My wife and I are slowly getting back into hiking and are setting a goal to possibly hike the AT by September 2021, which is close to her bday. We are hiking small trails in local state parks. We have talked about getting a paper map/compass and handheld gps to take with us when we do the AT. I have been venturing into digital maps on smartphone, however, I can’t decide what the best app is. I have All Trails and Gaia GPS loaded, but haven't bitten the bullet to pay yet.
Of the two, which has the best usability and understandability? I have been reading that most people like Gaia best.
Will Gaia allow you to see your location on the trail or give you some indication that you are on the right path like a handheld gps?
The reason for handheld gps is because if we get into an area where we have no smartphone signal, the phone may not give us a reliable gps signal, and we also want as many options as a backup.
I am open to all suggestions or if anyone has better options as well.
Thank You for your time,
GPS works without phone service. You just have to make sure you have cached the maps on your phone while you have data service or WiFi.
You can test this by putting your phone into airplane mode which will disable the cellular and wifi. Generally this does not turn off the GPS receiver although that may vary by phone and you may need to switch it back on.
I have no opinion on Gaia vs AllTrails but Guthooks is another app that AT hikers use.
Also you may be interested in non electronic maps for the AT...
Make sure to place the phone in airplane mode so your battery lasts.....
first of all, like @OldGuyot said, put the phone in airplane mode to conserve battery. The gps function operates in airplane mode.
I've used Gaia for about 5yrs after using similar apps, it is hands down the best you will ever get, and about 1000X better than a handheld gps, because it does everything a gps does (it is a gps), plus you get the screen visibility of your phone.
When you pay for the app you get to download a basic set of maps for free, and several hundred more with a yearly subscription, the best being the nat geo trail maps, which are probable some of the best on the market. Just getting those is worth 'the price of admission'.
What I do is go into caltopo.com, pull up the map of my hike, draw lines of my intended route and draw in things like trailhead, campsites, other features I'm interested in and then:
1. export the stuff I've drawn to a gpx file to my pc, then email that file to my phone and save it. Gaia picks it up (magic) and shows it on the map you've downloaded to your phone before you left for your hike and lost signal (that's why you can keep your phone on airplane mode and still use the maps)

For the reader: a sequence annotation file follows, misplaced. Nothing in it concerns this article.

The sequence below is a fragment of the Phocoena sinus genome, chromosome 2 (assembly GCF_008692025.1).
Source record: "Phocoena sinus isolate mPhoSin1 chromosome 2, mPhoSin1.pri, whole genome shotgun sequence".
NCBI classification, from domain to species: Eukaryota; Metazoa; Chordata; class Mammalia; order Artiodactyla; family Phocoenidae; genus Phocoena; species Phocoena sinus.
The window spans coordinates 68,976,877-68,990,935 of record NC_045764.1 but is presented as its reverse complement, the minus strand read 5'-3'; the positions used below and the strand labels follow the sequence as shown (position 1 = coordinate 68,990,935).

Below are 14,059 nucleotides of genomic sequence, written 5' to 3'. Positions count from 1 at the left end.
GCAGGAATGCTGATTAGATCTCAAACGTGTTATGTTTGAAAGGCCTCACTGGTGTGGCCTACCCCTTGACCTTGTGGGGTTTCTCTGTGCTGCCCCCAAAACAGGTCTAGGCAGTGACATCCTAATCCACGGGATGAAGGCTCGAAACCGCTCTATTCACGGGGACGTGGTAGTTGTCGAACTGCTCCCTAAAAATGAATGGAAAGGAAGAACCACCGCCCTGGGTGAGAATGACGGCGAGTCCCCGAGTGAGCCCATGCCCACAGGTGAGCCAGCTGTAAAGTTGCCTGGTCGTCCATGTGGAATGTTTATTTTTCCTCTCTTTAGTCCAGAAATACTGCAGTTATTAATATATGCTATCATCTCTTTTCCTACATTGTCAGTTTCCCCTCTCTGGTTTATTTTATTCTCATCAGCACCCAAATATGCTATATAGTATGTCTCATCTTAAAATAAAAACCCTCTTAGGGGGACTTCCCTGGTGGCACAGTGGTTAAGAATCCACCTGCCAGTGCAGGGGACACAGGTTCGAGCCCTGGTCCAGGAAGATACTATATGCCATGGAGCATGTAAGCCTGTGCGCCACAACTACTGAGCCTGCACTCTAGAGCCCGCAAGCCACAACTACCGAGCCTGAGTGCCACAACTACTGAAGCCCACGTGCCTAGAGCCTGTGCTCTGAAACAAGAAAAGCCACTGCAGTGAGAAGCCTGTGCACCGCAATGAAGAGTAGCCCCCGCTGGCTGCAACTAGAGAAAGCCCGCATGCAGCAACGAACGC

2. download that same map (you used in caltopo.com, i.e. forest service trail topo maps) or similar topo to your phone using your gaia app. (as I just said above)
now then, you go into gaia, pull up that map for viewing and your route will be displayed and when you're actually there, the gps arrow will/should follow your walk showing you your exact position.
That map you created in caltopo, use the 'print map' function and save a fantastic map as a pdf file. I create the map as 11x17 1:24,000 scale, with UTM grid lines, then send it to my local UPS store for high quality printing, about $1.00, et voila! I'm all set for the trip.
I know, it sounds like a lot, but it's not...so much....when do it a few times
did that answer the question?
@Philreedshikes, yes, answers my questions perfectly. I kind of knew the gps feature would still work on my phone. As I mentioned before, I have been reading reviews about gaia and believe it will me my ultimate gps app.
Thanks for the suggestions about downloading the map from caltopo and saving it them importing into to gaia. I also love the idea of printing the map at the ups store to have a paper copy as well.
I am gathering that you do the yearly membership with gaia and get the nat geo maps?
@Cdawley4 Yes I have the yearly subscription. I’m able to research the heck out of any popular or remote wilderness backpack, and translate that research into a safe and enjoyable experience and become the defacto “route “ expert.
Don't rely on electronic gizmos for navigation. I use a Garmin Fenix 5S, which works great, but depending on gizmos is a dangerous endeavor. I use caltopo.com. It allows you to make, customize and print maps of exactly where you will be. If going on a well established path, then REI sells lots of local maps. The ranger may also have local maps that you can purchase.
Paper maps are always my primary, much better than any screen based display. Electronic devices can malfunction, run out of power, or break and are not something I want to rely on in a critical situation.
I carry a Garmin GPS for backup which I mostly use to keep track of distance covered/time elapsed as well as document trips and routes to improve the quality of my paper maps by overlaying the route tracks on digital versions of USGS 7.5' quads that I can print in hard copy.
I fold my paper maps to fit in a sandwich size zip-top bag and carry them in easily accessible shirt or pants pocket. On multi-day backpacking trips I also keep an extra set of maps (and backcountry permits) in my pack sealed in a gallon size zip-top bag in case my primary set gets damaged.